This clarification only applies to towers outside the ROWs. A different height standard continues to apply to structures within the public rights of way and base stations outside the ROWs.

Equipment Cabinets

Wireless carriers often must add equipment cabinets to existing wireless sites as part of the 5G upgrade. Current rules provide that a proposed modification to a support structure constitutes a substantial change if “it involves installation of more than the standard number of new equipment cabinets for the technology involved, but not to exceed four cabinets.” The Commission found that local jurisdictions are interpreting the phrase “equipment cabinet” too broadly in “treating the equipment itself as a cabinet simply because transmission equipment may have protective housing.” The Commission determined that “small pieces” of equipment, including remote radio units, radio transceivers, amplifiers and similar devices mounted on a structure, are not considered “equipment cabinets” under the rules “if they are not used as physical containers for smaller, distinct devices.”

Finally, the Commission clarified that the maximum number of additional cabinets that can be added is based on each separate request and is not a cumulative number for the facility involved.

Concealment Elements

Under current rules a modification “substantially changes” the physical dimensions of an existing structure if it defeats “the concealment elements” of the structure. In its 2014 Infrastructure Order, the FCC noted that for concealed or “stealth-designed” facilities – facilities designed to look like some feature other than a wireless tower or base station – a change that defeats the concealment elements would be considered a “substantial change.”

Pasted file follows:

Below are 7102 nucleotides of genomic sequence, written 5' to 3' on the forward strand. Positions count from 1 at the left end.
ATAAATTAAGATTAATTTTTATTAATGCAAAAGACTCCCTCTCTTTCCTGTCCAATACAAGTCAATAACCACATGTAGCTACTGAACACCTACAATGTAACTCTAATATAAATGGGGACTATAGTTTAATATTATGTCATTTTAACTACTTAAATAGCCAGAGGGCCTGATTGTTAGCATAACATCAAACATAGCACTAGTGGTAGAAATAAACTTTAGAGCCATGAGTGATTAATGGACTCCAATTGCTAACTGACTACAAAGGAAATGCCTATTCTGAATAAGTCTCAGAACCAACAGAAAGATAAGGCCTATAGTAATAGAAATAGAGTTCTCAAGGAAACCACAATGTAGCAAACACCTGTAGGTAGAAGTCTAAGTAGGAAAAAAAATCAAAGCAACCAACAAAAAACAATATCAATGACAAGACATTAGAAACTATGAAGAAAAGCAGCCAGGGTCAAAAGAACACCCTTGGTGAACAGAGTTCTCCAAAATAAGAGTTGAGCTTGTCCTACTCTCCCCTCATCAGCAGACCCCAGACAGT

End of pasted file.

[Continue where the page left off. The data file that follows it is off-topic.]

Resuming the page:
The Declaratory Ruling clarified that concealment elements are those elements of a wireless facility installed for the purpose of making the facility appear as “something fundamentally different than a wireless facility.” The Commission rejected the interpretation advanced by numerous localities that any attribute that minimizes the visual impact of a facility – such as placement behind a tree line – should be considered a concealment element.

The Commission further clarified that to be treated as a concealment element in a modification application the element itself must have been part of the facility that the local jurisdiction previously approved. There is, however, no requirement that a concealment element must have been specifically articulated as a condition by the locality in a prior approval. While specific words are not necessary, “there must be express evidence in the record” to show that a locality considered in its approval a stealth design that a facility would look like “a pine tree, flag pole, or chimney.”

Finally, the FCC clarified that to “defeat concealment,” a proposed modification “must cause a reasonable person to view the structure’s intended stealth design as no longer effective after the modification.” If the modified structure would continue to appear as something other than a wireless facility – such as a pine tree – then the modification would not defeat concealment.

Conflicts in Siting Rules Resolved in Favor of Allowing Existing Facility Modifications

Interpreting Section 1.6100 (b)(7) of its rules, the Commission found that an aesthetics related condition permitted under section 1.6100 (b)(7)(vi) cannot be used to prevent a “non-substantial” change to an eligible existing structure otherwise allowed under sections 1.6100 (b)(7)(i-iv). When a conflict exists, the aesthetic condition otherwise allowed under (vi) should be enforced only to the extent that it does not prevent the modification to the existing structure.

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Please check out Part 3 of this blog post to learn more about the FCC’s Notice of Proposed Rulemaking in this same proceeding.